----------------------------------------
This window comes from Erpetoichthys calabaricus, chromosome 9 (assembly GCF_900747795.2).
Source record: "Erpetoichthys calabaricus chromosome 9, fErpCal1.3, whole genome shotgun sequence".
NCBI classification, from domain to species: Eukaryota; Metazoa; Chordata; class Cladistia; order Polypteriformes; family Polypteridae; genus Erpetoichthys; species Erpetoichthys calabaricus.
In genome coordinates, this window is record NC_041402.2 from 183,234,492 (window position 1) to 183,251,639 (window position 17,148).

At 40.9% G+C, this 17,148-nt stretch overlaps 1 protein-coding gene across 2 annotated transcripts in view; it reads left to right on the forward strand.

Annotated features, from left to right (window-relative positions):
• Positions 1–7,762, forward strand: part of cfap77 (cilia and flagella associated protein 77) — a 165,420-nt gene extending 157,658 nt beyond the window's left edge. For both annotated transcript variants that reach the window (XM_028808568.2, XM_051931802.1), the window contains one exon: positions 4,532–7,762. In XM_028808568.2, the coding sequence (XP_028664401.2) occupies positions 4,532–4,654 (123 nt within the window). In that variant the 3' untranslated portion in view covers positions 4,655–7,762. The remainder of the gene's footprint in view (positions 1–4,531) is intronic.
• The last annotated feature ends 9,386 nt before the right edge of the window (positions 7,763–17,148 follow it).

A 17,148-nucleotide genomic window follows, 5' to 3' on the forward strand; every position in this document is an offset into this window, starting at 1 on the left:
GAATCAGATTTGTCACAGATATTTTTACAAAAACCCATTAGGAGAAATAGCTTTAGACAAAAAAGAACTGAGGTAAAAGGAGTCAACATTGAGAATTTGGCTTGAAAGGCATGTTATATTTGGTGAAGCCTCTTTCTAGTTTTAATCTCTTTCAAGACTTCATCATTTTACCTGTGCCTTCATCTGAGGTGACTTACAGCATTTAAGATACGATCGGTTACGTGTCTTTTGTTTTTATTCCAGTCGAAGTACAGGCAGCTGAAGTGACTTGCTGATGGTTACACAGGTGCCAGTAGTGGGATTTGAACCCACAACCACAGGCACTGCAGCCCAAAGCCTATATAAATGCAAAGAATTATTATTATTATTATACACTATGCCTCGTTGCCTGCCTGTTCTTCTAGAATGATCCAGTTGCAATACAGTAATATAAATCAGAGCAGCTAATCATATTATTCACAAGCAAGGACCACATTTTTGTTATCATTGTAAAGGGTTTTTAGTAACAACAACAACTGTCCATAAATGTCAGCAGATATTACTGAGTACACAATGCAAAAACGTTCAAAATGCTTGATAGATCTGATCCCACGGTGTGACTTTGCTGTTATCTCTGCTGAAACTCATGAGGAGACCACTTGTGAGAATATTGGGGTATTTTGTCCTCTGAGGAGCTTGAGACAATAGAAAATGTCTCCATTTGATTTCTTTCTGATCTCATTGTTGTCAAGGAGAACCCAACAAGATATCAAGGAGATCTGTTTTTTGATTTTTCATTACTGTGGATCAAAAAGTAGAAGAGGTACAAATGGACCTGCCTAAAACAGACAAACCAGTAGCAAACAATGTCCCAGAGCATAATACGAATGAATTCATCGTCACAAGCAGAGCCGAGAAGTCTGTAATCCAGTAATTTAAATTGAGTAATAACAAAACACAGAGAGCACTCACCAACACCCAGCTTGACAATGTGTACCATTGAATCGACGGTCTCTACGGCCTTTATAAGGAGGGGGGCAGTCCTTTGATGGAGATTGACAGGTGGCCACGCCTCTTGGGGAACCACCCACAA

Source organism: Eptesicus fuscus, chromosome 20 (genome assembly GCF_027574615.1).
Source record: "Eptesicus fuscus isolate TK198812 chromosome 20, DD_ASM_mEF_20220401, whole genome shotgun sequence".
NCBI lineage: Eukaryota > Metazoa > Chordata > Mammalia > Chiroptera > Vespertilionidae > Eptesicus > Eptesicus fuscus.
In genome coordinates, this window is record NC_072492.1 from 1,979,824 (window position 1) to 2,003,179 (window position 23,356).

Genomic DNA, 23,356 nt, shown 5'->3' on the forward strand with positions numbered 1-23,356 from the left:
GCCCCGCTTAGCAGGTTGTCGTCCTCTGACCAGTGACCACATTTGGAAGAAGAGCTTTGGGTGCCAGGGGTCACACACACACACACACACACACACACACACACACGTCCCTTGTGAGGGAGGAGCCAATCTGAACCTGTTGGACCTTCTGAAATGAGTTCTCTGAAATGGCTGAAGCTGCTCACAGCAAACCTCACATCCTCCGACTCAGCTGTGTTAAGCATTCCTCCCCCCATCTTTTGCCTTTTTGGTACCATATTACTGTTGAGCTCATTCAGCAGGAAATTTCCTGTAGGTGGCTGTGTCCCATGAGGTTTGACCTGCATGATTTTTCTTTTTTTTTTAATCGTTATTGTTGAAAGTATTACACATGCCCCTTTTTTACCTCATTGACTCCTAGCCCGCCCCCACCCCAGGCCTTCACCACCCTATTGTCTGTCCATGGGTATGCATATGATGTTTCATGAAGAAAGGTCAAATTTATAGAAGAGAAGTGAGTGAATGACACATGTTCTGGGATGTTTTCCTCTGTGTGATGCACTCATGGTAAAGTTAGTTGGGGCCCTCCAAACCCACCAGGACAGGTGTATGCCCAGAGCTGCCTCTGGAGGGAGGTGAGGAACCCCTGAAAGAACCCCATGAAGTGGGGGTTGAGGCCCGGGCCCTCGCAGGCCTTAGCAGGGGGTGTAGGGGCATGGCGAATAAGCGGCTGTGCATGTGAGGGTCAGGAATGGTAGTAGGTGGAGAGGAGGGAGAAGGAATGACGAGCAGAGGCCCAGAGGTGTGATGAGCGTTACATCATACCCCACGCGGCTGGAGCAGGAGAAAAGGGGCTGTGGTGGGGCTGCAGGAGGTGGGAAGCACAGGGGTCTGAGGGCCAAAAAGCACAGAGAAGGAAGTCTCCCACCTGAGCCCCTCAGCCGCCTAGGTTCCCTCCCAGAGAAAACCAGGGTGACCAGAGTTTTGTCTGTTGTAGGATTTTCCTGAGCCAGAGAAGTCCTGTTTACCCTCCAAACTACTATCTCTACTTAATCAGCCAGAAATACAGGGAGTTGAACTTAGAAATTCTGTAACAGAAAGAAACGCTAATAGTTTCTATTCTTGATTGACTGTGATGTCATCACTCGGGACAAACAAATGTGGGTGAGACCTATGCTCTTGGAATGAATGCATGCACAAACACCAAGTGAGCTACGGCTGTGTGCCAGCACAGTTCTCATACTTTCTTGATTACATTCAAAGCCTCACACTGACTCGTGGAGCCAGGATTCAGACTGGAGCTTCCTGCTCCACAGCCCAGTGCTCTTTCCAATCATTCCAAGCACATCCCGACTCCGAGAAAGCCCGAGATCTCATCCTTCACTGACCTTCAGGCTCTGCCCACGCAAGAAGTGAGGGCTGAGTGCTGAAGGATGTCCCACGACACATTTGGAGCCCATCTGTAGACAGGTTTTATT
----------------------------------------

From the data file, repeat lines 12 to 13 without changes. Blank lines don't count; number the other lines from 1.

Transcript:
Source record: "Eptesicus fuscus isolate TK198812 chromosome 20, DD_ASM_mEF_20220401, whole genome shotgun sequence".
NCBI lineage: Eukaryota > Metazoa > Chordata > Mammalia > Chiroptera > Vespertilionidae > Eptesicus > Eptesicus fuscus.